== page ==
Hepatobiliary scintigraphy using technetium-99m mebrofenin has been validated as a quantitative liver function test. Preoperative portal vein embolization (PVE) is performed in patients to increase future remnant liver function and volume. Changes in hepatic microcirculation after PVE remain largely unknown and may influence the uptake of mebrofenin. The aim was to evaluate microcirculatory changes after PVE to examine differences in perfusion that might influence the uptake of mebrofenin, and consequently, assessment of function.
Patients undergoing liver resection with or without preoperative PVE were included. Future remnant liver volume and function were measured before and after PVE. Hepatic microcirculation was measured in the embolized and the nonembolized lobes during resection. Microcirculatory flow index, perfused vessel density, sinusoidal diameter and red blood cell velocity were assessed.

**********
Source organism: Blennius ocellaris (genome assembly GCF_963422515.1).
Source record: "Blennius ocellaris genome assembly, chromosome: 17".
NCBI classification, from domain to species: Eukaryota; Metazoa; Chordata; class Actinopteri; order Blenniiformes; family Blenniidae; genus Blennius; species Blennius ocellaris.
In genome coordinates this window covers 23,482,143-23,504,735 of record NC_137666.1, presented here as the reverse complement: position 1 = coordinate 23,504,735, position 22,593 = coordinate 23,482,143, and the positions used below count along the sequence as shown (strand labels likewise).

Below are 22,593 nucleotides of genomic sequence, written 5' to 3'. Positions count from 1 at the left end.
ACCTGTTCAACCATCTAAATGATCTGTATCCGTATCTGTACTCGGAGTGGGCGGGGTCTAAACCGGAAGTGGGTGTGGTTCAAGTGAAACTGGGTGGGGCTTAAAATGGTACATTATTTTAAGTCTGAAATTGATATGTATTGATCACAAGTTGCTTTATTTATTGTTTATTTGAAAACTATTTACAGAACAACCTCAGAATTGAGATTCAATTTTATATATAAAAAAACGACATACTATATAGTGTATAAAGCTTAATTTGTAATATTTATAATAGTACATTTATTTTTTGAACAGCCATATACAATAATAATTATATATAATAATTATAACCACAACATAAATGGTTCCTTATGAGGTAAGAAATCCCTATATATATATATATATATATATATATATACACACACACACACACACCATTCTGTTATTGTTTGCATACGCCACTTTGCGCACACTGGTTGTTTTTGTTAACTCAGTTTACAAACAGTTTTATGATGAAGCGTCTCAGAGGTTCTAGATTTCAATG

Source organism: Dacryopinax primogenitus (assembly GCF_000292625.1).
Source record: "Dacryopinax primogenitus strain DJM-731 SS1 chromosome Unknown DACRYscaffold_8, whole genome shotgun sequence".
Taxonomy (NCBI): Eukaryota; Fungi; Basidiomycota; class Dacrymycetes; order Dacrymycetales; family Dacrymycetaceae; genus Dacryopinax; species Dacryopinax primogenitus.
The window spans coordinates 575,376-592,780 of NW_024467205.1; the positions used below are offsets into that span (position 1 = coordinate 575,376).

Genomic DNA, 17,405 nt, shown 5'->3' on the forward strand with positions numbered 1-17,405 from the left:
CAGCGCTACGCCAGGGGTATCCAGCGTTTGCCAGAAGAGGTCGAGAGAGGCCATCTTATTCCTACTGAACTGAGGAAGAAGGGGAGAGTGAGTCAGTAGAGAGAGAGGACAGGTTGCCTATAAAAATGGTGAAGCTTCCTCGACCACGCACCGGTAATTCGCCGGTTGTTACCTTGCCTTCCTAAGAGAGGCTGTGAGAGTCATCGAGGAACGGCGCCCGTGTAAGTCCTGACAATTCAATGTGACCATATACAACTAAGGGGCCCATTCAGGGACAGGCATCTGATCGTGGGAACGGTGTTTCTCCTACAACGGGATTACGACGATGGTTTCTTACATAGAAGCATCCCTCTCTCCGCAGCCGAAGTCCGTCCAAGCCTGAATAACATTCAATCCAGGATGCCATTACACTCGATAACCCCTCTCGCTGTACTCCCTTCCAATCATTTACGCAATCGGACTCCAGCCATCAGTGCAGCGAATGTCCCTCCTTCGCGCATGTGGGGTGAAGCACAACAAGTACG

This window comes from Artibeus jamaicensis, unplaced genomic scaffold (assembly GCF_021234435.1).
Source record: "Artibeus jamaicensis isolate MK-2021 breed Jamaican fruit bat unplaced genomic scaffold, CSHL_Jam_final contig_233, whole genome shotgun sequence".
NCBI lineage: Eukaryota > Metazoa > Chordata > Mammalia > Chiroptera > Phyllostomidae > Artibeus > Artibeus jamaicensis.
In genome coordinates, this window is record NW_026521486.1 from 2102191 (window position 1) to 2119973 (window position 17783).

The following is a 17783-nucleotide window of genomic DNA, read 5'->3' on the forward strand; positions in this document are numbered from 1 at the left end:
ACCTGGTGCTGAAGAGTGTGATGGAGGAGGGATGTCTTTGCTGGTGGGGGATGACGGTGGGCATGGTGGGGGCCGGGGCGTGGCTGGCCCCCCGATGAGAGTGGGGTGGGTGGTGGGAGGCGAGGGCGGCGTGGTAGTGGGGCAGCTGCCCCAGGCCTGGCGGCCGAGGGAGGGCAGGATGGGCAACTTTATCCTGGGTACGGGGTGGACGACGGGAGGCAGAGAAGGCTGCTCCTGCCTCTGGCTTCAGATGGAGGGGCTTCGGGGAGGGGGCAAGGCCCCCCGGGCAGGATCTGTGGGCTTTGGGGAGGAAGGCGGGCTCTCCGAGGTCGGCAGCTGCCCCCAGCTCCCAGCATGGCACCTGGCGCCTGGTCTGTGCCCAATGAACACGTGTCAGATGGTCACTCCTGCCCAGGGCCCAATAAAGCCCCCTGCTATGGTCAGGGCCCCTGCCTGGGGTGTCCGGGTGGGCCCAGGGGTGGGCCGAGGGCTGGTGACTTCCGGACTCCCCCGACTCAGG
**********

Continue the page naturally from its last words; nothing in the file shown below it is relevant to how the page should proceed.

A total of 16 patients, eight with preoperative PVE and eight control patients without PVE, were included. After PVE, both function and volume of the nonembolized lobe were significantly increased, and the functional increase exceeded the increase in volume. Perfused vessel density and sinusoidal diameter were significantly higher in the nonembolized liver lobe (P<0.002 and <0.04). No significant differences between both lobes were found concerning microcirculatory flow index or red blood cell velocity.
After PVE, the nonembolized lobe had a significantly higher (functional) microvascular density compared with the embolized lobe, without differences in microvascular flow. These findings indicate that the measured functional increase using hepatobiliary scintigraphy, which exceeded the volumetric increase, was not the consequence of an increase in hepatic perfusion, therefore, providing adequate representation of the liver function.
Departments of aSurgery
bRadiology and Nuclear Medicine
cTranslational Physiology, Amsterdam UMC, University of Amsterdam, Amsterdam, The Netherlands
Correspondence to Fadi Rassam, MD, Department of Surgery, Amsterdam UMC, University of Amsterdam, Meibergdreef 9, 1105 AZ Amsterdam, The Netherlands Tel: +31 205 665 568; fax: +31 206 976 621; e-mail: email@example.com
Received November 15, 2018
Received in revised form February 19, 2019
Accepted March 3, 2019